drawing

The Scream – Inspiration via Acute Boredom

Scream Head IllustrationI’m a drawer, I doodle, I always have, and I intend to never stop.  I’ve drawn in class as long as I can remember.  On my progress reports my teachers would often write that I was a good student, but my only problem was that I drew during class.


Now, looking back after 31 years, the majority of which have been spend in class learning everything from reading English to writing Japanese, thinking about Algebra, Calulus, intermediate dynamics, biomaterials, engineering, chemistry, physics, everything inbetween, all culminating in a Doctor of Science title from ETH Zurich, I can tell you with aboslute certainty that doodling, and continuing to draw in class was one of the best decisions I’ve made in life.


Drawing in Science and Engineering classes forms the perfect Arience – mix of art and science. I talked about this notion of Arience at the 2009 Swiss StartUp conference (Idea Generation and Development). When half of your brain is bleeding – trying to understand the diffusion equation or the basics of colloids science, it just makes sense to exercise the creative centers and draw something.  My biggest critique of my engineering classes at Michigan State University (MSU) is that very few of the professors took time to understand this concept.  Teachers of all levels should take the time to understand their students, and to understand how their students learn.  In the end it makes you a better teacher.  Trying to apply a rigid I-know-it-all teaching philosophy to every student is harmful and highly counter-productive to learning.  And if you’re not interested in teaching, well, don’t become a Professor – just go to the private research sector.


scream.jpgBy far the best drawing I produced at MSU was started during a Chemcical Engineering course on Colloids.  I wanted to learn about colloids science to better understand the application of 3D printing and rapid prototyping technology to the manufacture of 3D hydroxyapatite bone scaffolds.  The class started out fine but the lecture consisted of Dr. Ofoli runing through a black and white PowerPoint presentation for about an hour and a half during the evening.  Although the slides were prepared before class, he wouldn’t let us download them for class to takes notes with, “because then students wouldn’t come to class.”  So, basically I didn’t learn anything during class, all I was doing was trying to copy everything from the presentation before he flipped to a new slide.  The woman who sat behind me would draw Manga all night, and one night my brain had had enough and drew a giant screaming head inspired by Pink Floyd: The Wall.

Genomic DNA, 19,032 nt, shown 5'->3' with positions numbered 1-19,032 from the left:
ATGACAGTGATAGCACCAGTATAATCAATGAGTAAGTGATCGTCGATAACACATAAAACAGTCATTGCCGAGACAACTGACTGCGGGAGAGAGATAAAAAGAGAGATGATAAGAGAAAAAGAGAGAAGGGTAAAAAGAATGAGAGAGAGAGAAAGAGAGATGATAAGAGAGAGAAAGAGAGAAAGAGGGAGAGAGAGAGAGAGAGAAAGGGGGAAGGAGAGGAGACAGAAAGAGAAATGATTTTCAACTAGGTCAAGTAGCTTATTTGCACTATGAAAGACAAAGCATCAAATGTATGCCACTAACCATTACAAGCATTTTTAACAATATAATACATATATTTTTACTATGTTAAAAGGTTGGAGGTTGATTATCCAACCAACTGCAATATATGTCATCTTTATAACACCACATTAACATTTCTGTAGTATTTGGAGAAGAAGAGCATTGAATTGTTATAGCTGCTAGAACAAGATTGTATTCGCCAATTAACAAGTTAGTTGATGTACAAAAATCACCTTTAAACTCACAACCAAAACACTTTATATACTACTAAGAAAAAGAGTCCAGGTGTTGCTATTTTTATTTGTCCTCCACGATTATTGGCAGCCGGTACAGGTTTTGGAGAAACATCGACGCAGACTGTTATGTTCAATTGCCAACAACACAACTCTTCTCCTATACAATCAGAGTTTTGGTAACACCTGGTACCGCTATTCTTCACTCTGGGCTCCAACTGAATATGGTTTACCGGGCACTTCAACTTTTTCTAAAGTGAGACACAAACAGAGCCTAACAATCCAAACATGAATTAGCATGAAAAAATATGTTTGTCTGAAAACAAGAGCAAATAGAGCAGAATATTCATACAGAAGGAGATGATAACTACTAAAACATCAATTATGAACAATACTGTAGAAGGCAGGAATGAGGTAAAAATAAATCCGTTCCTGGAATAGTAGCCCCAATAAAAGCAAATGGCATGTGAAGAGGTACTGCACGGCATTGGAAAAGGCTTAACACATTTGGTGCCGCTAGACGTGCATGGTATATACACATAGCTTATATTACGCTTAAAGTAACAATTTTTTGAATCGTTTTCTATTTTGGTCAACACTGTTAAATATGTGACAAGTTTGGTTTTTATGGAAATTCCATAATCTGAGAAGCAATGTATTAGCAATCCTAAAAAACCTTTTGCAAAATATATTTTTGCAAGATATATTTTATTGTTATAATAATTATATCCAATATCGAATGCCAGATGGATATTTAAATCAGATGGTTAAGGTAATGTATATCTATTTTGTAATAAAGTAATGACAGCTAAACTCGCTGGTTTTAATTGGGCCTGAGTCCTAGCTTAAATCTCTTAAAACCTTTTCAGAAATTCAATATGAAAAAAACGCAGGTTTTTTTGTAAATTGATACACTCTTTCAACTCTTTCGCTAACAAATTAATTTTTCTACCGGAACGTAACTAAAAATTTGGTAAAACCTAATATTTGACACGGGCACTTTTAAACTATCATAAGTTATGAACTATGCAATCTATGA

My frustration culminated one night when my brain was about to explode and I drew a giant screaming head while listening to notions about colloids and chemical interactions.  I dropped the class soon after the first exam, not because I didn’t find the topics interesting, but because the learning technique was so completely opposite to my natual way of learning, it had simply become a huge waste of time to attend the lecture, and since I had the book, I could just learn whatever I needed.


scream_hand.jpgTo finish the screaming head sketch I scanned it and started some basic work in Photoshop.  Using my Wacom tablet I erased part of the head and then added an arm – drawn later on a separate night. I didn’t like the original shape of the head so I re-drew the head with my Wacom and then made the head more alien-like, with oriented pen strokes.  In the end, after writing Revolt from the Singles Table, I realized it was the perfect graphic to place opposite Chapter IV.


“Only a determined removal of the viels of society sets the soul free…a beast approaches.”


Sometimes art influences science, sometimes science inspires art.  Sometimes boredom sparks a new idea, sometimes you use analogies to develop new concpets in different fields.  Whatever the outcome, find out what works for you and exploit it.